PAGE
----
Author and Shetland Times columnist Donald Murray has been awarded the prestigious Robert Louis Stevenson Fellowship.
The award will give Mr Murray, originally from Lewis, “time and space” to write and think while he works on a number of pieces he has in the pipeline.
It is designed to take writers away from their usual environment to develop their work.
Mr Murray is one of three writers who will be free to spend a month in a self-catering studio apartment at the Hôtel Chevillon in Grez-sur-Loing, at the edge of France’s Forest of Fontainebleau.
The location is of special significance for the fellowship. It was first visited by Robert Louis Stevenson in 1875, who found the place and its community of writers and artists highly attractive.
He met his future wife Fanny Osbourne there, and returned there for three consecutive summers.
Mr Murray said he was delighted by the news – not least because it was previously awarded to two of his former school students, Iain Finlay Macleod and Niall Campbell.
“It is a delight for this teacher to be following in his pupils’ footsteps. Who knows where they might go in future?” he said.
Mr Murray hopes to use his time in France to develop an idea for a novel, which is loosely based upon a raid carried out by his fellow Ness-men in Lewis on that other Ness, in the South Mainland of Shetland.
The work draws upon Gaelic, Norse and Greek mythology as it follows the misadventures of a few survivors from a battle near the Spiggie Loch as they head for home.
He also hopes to research the basis of a novel on the Shetland Bus story. That should complete his trilogy of island books, which started with The Guga Hunters, written about the much sought-after seabird delicacy in his native Ness. Next was And On This Rock – a book about the Italian Chapel in Orkney.
“Finally, if I have time, I hope to visit a few scenes in the life of a man born in Howmore, South Uist, who later grew up to be a Marshall in Napoleon Bonaparte’s army. My location will help in this. I will be spending a month in the Hôtel Chevillon in Grez-sur-Loing near Napoleon’s main palace, the Chateau Fountainbleau. Clearly, I’m looking forward to going there.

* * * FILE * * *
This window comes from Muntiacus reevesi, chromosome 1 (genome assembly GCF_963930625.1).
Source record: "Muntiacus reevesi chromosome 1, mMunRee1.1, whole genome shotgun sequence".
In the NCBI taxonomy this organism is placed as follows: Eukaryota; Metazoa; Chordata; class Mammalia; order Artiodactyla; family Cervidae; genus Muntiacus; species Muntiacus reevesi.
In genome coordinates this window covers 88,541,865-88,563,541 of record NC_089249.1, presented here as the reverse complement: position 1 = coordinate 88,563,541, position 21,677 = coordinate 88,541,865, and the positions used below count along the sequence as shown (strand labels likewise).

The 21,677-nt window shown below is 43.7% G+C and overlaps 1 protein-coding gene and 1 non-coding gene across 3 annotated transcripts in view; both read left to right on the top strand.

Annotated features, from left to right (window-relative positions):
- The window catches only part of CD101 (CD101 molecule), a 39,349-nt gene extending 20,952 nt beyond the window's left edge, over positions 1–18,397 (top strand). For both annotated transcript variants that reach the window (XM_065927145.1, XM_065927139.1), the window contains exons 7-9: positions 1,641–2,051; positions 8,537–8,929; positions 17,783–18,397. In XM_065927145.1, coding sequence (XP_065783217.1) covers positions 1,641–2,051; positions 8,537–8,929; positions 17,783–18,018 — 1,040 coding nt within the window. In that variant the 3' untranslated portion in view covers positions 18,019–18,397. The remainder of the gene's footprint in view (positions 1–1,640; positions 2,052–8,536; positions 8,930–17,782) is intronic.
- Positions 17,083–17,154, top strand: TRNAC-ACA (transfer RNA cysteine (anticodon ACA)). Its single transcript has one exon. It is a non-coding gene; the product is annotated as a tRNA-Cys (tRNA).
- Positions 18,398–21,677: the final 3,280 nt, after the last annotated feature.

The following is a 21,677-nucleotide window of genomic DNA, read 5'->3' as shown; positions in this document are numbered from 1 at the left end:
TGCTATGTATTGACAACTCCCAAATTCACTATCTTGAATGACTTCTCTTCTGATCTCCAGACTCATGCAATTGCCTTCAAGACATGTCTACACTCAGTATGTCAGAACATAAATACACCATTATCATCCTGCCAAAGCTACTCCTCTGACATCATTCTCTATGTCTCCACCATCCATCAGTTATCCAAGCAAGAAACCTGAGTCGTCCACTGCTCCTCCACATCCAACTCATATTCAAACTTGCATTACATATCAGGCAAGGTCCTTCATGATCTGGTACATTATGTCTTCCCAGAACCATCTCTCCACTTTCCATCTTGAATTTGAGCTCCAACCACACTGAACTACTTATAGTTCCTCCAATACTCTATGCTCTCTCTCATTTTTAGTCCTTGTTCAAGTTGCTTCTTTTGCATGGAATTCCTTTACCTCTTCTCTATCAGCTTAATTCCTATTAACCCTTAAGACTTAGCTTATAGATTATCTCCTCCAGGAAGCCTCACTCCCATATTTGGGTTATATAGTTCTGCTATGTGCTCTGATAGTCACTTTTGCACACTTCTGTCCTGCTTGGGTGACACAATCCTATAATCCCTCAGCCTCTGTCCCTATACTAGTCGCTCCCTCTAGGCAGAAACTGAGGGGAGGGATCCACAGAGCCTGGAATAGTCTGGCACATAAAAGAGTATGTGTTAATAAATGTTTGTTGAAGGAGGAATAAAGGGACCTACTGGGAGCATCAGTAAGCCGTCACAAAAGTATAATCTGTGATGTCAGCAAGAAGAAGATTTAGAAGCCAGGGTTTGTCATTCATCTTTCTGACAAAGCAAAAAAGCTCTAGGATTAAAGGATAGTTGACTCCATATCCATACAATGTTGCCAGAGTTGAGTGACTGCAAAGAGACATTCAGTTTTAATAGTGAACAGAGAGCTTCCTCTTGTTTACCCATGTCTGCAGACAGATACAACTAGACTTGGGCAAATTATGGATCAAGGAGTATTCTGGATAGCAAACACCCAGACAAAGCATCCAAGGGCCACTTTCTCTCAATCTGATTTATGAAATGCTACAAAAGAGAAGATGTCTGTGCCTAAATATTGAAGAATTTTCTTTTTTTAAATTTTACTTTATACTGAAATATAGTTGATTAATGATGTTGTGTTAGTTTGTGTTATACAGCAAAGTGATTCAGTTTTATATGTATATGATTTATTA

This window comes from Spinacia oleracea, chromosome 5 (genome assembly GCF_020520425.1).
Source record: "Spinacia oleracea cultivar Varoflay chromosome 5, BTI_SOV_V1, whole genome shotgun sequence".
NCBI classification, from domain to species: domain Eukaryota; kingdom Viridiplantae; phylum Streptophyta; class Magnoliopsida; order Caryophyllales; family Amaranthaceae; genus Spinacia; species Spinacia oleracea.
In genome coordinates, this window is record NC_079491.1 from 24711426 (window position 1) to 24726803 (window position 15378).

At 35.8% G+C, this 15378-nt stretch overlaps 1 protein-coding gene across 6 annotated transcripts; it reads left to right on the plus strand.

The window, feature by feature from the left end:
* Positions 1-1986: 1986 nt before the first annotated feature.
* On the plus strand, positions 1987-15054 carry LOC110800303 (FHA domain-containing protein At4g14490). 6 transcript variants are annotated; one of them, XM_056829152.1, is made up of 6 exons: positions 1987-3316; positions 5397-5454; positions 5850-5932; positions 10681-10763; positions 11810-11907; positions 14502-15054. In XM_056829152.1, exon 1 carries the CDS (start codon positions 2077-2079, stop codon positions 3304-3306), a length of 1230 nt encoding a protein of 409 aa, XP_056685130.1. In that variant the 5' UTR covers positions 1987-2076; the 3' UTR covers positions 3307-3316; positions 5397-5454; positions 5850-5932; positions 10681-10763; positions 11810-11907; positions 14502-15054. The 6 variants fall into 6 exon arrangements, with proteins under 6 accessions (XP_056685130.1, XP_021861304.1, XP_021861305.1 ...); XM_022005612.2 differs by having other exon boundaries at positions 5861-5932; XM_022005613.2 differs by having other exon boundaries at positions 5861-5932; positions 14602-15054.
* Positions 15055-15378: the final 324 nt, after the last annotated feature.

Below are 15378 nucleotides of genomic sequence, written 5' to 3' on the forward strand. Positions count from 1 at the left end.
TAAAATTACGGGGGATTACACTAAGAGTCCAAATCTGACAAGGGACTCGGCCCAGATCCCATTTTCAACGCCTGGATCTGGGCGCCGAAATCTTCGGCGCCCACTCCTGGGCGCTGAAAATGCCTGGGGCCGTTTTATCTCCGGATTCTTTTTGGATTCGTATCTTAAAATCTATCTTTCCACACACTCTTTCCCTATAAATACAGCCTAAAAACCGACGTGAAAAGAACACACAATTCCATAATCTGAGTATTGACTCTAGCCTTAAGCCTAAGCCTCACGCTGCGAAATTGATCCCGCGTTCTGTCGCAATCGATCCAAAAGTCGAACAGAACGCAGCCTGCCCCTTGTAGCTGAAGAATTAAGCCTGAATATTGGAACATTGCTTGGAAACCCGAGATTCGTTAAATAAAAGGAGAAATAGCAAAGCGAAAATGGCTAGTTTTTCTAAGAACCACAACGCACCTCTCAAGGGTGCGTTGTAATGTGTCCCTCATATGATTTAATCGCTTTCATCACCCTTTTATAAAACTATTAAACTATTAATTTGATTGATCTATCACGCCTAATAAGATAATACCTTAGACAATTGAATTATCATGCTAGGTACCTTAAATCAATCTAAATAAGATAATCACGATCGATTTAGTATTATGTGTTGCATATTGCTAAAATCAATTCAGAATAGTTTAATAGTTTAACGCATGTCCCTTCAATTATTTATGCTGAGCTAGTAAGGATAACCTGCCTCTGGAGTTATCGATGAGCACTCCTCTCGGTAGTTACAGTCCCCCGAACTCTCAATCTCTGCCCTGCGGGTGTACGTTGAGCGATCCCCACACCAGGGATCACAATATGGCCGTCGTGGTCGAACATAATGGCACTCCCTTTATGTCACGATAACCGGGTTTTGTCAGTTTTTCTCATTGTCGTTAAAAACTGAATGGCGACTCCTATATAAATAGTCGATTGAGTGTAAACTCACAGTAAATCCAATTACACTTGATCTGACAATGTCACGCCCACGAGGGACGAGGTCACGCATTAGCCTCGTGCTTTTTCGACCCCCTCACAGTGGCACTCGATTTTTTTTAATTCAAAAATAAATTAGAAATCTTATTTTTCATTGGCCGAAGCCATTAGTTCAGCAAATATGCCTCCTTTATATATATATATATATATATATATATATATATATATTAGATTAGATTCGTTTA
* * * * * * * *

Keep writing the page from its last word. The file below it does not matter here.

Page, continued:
“There are a lot of people I have to thank for this, especially my friend and collaborator, the artist Doug Robertson, Andrew Jennings of Shetland College, who helped put flesh on an idea and Donald Anderson and his predecessor as literature development officer at Shetland Arts, Alex Cluness. Both gave me a sense of my own possibilities.”
Mr Murray’s past works have included both poetry and fiction.
His collection of short stories Special Deliverance was shortlisted for a Saltire Award in 1998.
His pamphlet West Coasters was also shortlisted for a national award, the Calum MacDonald Memorial Prize.
A second pamphlet Between Minch and Muckle Flugga appeared in 2005, and a new volume Speak to us Catriona: new tales and traditions of the Lews in 2007.
He has also written many articles and stories for newspapers, magazines and journals such as the West Highland Free Press and The Stornoway Gazette and others.
He has delivered talks about Scotland’s most westerly island (St Kilda) in Scotland’s most north-western area (Ness); its most north-eastern area (Shetland); its most south-westerly corner (Gatehouse of Fleet, Dumfries and Galloway); and Ireland’s south-western edge (the Blasket Centre, Dunquin, County Kerry).